PONTE VEDRA BEACH, Fla. – The ides of March are upon us, and so is the return of the Players Championship to March for the first time since 2006.
It's been 12 hot, humid years of players shooting sizzling-low scores (six 63s posted in May compared to none in March) at the Players Stadium Course at TPC Sawgrass in May. One of the best moves involving the PGA Tour's revamped, condensed schedule aimed at crowning a FedEx Cup champion before Labor Day and avoiding conflicts with pro and college football has to be making the Players strategically positioned as the first significant event of the year.
Count Vijay Singh, who recently settled his lawsuit with the PGA Tour, among those who celebrated this decision (“In the news,” Nov. 21). Singh, 56, won the 2018 Senior Players Championship last year to earn a spot in the field for his 25th start in golf's unofficial fifth major (tee times).
"I was always wanting to play back in March," said Singh, who finished second here in 2001. "To know that the tournament was coming back here and I wasn't going to play that much on the regular Tour last year, so I said, for me to get through would be to win, and my goal that week was to win, and fortunately I did."
This week is more than a home game for Singh. The range at TPC Sawgrass should be his permanent mailing address. One of golf's all-time range rats, Singh has worn out grooves almost as fast as Cleveland, his longtime endorser, could mill them. When asked how many bags of balls he would have hit 20 years ago, he said he would beat them until he was ready.
"It could be five bags, 10 bags, I don't know," Singh said. "But I like practicing."
Cancel the contest for understatement of the year, because we have a winner. But there is a hint of truth when Singh says he never really plays the course.
"When I come here, I'm at the back of the range. The golf course is always pretty full," he said, noting he has played just one round at TPC Sawgrass this year.
But Singh knows the golf course – to borrow a phrase made famous here by Gary Koch – "better than most," and he's one of only 23 players in the field this week with Players experience in March. When he says the course will play longer under cooler, more blustery conditions, you can believe him. He noted that when the tournament was held in May, he hit 3-wood and 7-iron to the par-4 seventh hole, measuring 451 yards.
"Yesterday," he said, "I played with Martin Kaymer, and we both hit driver, 5-iron."
When Jason Day won in May 2016, he bludgeoned the course to death with 2 irons off the tee. But he may have to unsheath his head covers this go-round, with winds expected to be out of the north-northeast and turning the famed 137-yard 17th-hole island green from a flip wedge to 8-, 9-iron and possibly more.
"I've been between 6-iron and 5-iron on 17 to hit the shot; not too many people can say that, unless they've played in March," said Tiger Woods, the only player to win the title in March and May. "That course is one of the hardest you can play when the wind is swirling around there."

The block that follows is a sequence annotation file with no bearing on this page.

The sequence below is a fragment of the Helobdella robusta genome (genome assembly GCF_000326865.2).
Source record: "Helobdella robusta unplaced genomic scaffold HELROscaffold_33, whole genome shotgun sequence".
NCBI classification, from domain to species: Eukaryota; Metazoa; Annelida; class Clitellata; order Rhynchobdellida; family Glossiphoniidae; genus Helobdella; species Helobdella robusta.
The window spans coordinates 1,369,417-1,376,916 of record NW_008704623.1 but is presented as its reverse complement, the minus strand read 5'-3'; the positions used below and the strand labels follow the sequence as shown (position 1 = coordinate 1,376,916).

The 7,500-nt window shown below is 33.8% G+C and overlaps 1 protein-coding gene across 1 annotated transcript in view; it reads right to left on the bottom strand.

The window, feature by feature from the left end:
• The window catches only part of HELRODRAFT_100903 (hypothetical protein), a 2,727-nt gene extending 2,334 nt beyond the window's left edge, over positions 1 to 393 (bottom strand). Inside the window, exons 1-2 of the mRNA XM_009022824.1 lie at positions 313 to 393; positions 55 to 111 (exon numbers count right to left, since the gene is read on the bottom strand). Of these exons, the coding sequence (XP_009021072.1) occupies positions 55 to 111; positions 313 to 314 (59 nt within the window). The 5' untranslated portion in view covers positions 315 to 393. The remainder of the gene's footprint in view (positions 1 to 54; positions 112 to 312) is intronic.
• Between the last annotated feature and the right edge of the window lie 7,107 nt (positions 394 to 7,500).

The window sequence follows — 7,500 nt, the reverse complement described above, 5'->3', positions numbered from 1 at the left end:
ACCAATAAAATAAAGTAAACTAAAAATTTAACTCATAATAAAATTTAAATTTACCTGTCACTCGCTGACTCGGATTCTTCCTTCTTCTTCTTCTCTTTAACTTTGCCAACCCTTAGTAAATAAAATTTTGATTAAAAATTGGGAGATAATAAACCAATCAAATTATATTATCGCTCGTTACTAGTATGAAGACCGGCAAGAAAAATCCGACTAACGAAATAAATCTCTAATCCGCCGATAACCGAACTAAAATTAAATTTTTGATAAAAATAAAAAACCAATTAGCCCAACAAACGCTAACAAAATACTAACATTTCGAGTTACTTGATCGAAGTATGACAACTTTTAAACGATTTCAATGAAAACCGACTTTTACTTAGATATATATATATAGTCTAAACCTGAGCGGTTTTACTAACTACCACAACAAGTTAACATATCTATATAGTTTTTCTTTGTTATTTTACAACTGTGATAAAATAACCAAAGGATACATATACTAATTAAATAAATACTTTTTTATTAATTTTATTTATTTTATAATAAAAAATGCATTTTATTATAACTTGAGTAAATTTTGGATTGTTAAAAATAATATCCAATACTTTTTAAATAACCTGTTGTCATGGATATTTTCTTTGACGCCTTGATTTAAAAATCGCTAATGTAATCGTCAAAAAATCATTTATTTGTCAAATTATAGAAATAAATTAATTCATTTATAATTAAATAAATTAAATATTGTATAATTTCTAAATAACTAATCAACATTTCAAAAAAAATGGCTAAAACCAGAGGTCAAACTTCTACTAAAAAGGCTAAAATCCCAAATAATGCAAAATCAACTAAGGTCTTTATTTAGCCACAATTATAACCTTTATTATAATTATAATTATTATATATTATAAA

For the first time in 14 years, the course has been overseeded with ryegrass, and it will make the course play slower. It is a vibrant shade of green. So long to firm, fast and bouncy.
"I've never seen that much grass on the golf course, so lush, so perfect as it is right now," Singh said.
David Duval, an NBC/Golf Channel analyst and the 1999 Players champion, applauded the wall-to-wall overseed of the Stadium Course and said that it didn't look right to him in May.
"It puts the control back in the superintendent’s hands and the PGA Tour staff’s hands," he said. "And it asks these players to do exactly what this golf course wants them to do. And that’s not necessarily just brute strength and force, but think your way around and figure out how to shoot a score.”
Interestingly, the average winning score in the 12 years that the Players was held in May was 12 under, the same as the previous 12 years in March. The rough is cut to only 2½ inches compared to 4 inches before 2007, and the greens are soft and receptive. That led Mark McCumber, the 1988 champion, to suggest that the setup is designed so as not to ruffle any feathers in the return to March.
It is a setup that has Singh believing he still can win here. Though he's beginning to shift his emphasis to the Champions Tour – "When I started playing there, I don't want to come back here," he said – Singh re-hired his former trainer Jeff Fronk, who started treating him "like I was still 30." Clips of his 60-120-minute workouts posted by his son, Qass, went viral on social media.
"He's taken over and he said, 'I want to promote you the right way,' and he's done a good job so far," Singh said.
The hard work has paid off. Two weeks ago, Singh played in the final group at the Honda Classic, boosting his confidence that he could become the Tour's oldest winner.
"I got my juices flowing again, and I felt like I had a chance to win," he said. "And I feel like I can do it over here."
What makes Singh so confident that he can march to victory in March?
"The golf course does not require 340-yard drives every hole," he said. "You still have to drive it pretty straight here, and if Fred Funk [the 2005 champion] can win here, then obviously anybody that's not a long hitter can, too. So, I like my chances."
Adam Schupak has written about golf since 1997 for the likes of Golfweek, Golf.com and The New York Times. He is the winner of the National Sports Media Association's "Golf Article of 2017," and the author of Deane Beman: Golf's Driving Force. Email: firstname.lastname@example.org; Twitter: @adamschupak